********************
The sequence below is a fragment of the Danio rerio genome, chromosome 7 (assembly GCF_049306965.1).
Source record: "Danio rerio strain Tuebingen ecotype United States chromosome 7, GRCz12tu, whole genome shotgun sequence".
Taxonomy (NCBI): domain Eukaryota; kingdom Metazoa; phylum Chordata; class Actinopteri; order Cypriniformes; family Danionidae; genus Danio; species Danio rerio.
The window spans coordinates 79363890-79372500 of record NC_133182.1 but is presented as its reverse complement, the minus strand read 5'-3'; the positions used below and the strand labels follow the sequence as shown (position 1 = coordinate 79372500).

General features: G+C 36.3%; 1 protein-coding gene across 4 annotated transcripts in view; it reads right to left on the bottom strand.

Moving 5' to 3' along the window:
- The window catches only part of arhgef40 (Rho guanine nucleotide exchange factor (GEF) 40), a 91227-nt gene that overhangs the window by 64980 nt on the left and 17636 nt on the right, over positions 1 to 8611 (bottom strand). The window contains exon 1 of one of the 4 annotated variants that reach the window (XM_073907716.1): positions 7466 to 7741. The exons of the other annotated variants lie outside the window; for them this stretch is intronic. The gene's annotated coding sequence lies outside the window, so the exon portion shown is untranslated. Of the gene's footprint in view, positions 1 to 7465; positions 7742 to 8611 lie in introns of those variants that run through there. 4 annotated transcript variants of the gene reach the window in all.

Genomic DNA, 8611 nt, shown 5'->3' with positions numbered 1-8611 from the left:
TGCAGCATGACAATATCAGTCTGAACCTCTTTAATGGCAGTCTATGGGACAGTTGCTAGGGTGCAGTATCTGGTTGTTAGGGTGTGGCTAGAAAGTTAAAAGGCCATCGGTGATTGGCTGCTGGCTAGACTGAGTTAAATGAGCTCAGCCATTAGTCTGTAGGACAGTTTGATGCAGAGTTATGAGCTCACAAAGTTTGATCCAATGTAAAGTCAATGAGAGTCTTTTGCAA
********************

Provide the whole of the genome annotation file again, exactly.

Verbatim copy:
The sequence below is a fragment of the Danio rerio genome, chromosome 7 (assembly GCF_049306965.1).
Source record: "Danio rerio strain Tuebingen ecotype United States chromosome 7, GRCz12tu, whole genome shotgun sequence".
Taxonomy (NCBI): domain Eukaryota; kingdom Metazoa; phylum Chordata; class Actinopteri; order Cypriniformes; family Danionidae; genus Danio; species Danio rerio.
The window spans coordinates 79363890-79372500 of record NC_133182.1 but is presented as its reverse complement, the minus strand read 5'-3'; the positions used below and the strand labels follow the sequence as shown (position 1 = coordinate 79372500).

General features: G+C 36.3%; 1 protein-coding gene across 4 annotated transcripts in view; it reads right to left on the bottom strand.

Moving 5' to 3' along the window:
- The window catches only part of arhgef40 (Rho guanine nucleotide exchange factor (GEF) 40), a 91227-nt gene that overhangs the window by 64980 nt on the left and 17636 nt on the right, over positions 1 to 8611 (bottom strand). The window contains exon 1 of one of the 4 annotated variants that reach the window (XM_073907716.1): positions 7466 to 7741. The exons of the other annotated variants lie outside the window; for them this stretch is intronic. The gene's annotated coding sequence lies outside the window, so the exon portion shown is untranslated. Of the gene's footprint in view, positions 1 to 7465; positions 7742 to 8611 lie in introns of those variants that run through there. 4 annotated transcript variants of the gene reach the window in all.

Genomic DNA, 8611 nt, shown 5'->3' with positions numbered 1-8611 from the left:
TGCAGCATGACAATATCAGTCTGAACCTCTTTAATGGCAGTCTATGGGACAGTTGCTAGGGTGCAGTATCTGGTTGTTAGGGTGTGGCTAGAAAGTTAAAAGGCCATCGGTGATTGGCTGCTGGCTAGACTGAGTTAAATGAGCTCAGCCATTAGTCTGTAGGACAGTTTGATGCAGAGTTATGAGCTCACAAAGTTTGATCCAATGTAAAGTCAATGAGAGTCTTTTGCAA